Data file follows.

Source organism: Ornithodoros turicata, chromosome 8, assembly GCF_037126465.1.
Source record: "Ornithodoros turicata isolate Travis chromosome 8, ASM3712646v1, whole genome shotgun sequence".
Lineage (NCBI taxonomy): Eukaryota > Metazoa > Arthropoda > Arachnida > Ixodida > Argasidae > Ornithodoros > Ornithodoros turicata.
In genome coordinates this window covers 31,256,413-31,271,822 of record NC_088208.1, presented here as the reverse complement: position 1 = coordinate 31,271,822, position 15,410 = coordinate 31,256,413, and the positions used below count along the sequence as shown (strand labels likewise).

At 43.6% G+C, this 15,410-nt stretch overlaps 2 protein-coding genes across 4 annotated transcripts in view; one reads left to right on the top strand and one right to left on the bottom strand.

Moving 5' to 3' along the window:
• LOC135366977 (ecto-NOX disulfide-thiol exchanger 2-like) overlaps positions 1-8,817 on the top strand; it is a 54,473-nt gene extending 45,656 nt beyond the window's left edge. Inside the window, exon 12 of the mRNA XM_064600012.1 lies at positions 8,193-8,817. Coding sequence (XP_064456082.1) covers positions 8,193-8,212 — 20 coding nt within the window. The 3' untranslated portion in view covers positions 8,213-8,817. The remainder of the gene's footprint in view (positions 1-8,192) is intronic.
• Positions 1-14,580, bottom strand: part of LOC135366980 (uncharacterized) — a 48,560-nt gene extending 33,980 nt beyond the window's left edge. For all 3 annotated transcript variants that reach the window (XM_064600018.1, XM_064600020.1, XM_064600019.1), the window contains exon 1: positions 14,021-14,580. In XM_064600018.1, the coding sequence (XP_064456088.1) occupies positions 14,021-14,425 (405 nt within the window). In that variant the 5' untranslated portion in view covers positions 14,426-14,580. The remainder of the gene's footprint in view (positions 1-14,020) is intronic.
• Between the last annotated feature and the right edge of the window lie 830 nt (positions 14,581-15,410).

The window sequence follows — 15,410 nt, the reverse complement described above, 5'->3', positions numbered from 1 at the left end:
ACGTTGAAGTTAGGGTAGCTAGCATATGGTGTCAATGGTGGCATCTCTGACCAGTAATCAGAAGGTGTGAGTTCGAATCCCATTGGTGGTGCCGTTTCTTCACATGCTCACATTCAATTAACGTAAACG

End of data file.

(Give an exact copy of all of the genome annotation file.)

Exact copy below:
Source organism: Ornithodoros turicata, chromosome 8, assembly GCF_037126465.1.
Source record: "Ornithodoros turicata isolate Travis chromosome 8, ASM3712646v1, whole genome shotgun sequence".
Lineage (NCBI taxonomy): Eukaryota > Metazoa > Arthropoda > Arachnida > Ixodida > Argasidae > Ornithodoros > Ornithodoros turicata.
In genome coordinates this window covers 31,256,413-31,271,822 of record NC_088208.1, presented here as the reverse complement: position 1 = coordinate 31,271,822, position 15,410 = coordinate 31,256,413, and the positions used below count along the sequence as shown (strand labels likewise).

At 43.6% G+C, this 15,410-nt stretch overlaps 2 protein-coding genes across 4 annotated transcripts in view; one reads left to right on the top strand and one right to left on the bottom strand.

Moving 5' to 3' along the window:
• LOC135366977 (ecto-NOX disulfide-thiol exchanger 2-like) overlaps positions 1-8,817 on the top strand; it is a 54,473-nt gene extending 45,656 nt beyond the window's left edge. Inside the window, exon 12 of the mRNA XM_064600012.1 lies at positions 8,193-8,817. Coding sequence (XP_064456082.1) covers positions 8,193-8,212 — 20 coding nt within the window. The 3' untranslated portion in view covers positions 8,213-8,817. The remainder of the gene's footprint in view (positions 1-8,192) is intronic.
• Positions 1-14,580, bottom strand: part of LOC135366980 (uncharacterized) — a 48,560-nt gene extending 33,980 nt beyond the window's left edge. For all 3 annotated transcript variants that reach the window (XM_064600018.1, XM_064600020.1, XM_064600019.1), the window contains exon 1: positions 14,021-14,580. In XM_064600018.1, the coding sequence (XP_064456088.1) occupies positions 14,021-14,425 (405 nt within the window). In that variant the 5' untranslated portion in view covers positions 14,426-14,580. The remainder of the gene's footprint in view (positions 1-14,020) is intronic.
• Between the last annotated feature and the right edge of the window lie 830 nt (positions 14,581-15,410).

The window sequence follows — 15,410 nt, the reverse complement described above, 5'->3', positions numbered from 1 at the left end:
ACGTTGAAGTTAGGGTAGCTAGCATATGGTGTCAATGGTGGCATCTCTGACCAGTAATCAGAAGGTGTGAGTTCGAATCCCATTGGTGGTGCCGTTTCTTCACATGCTCACATTCAATTAACGTAAACG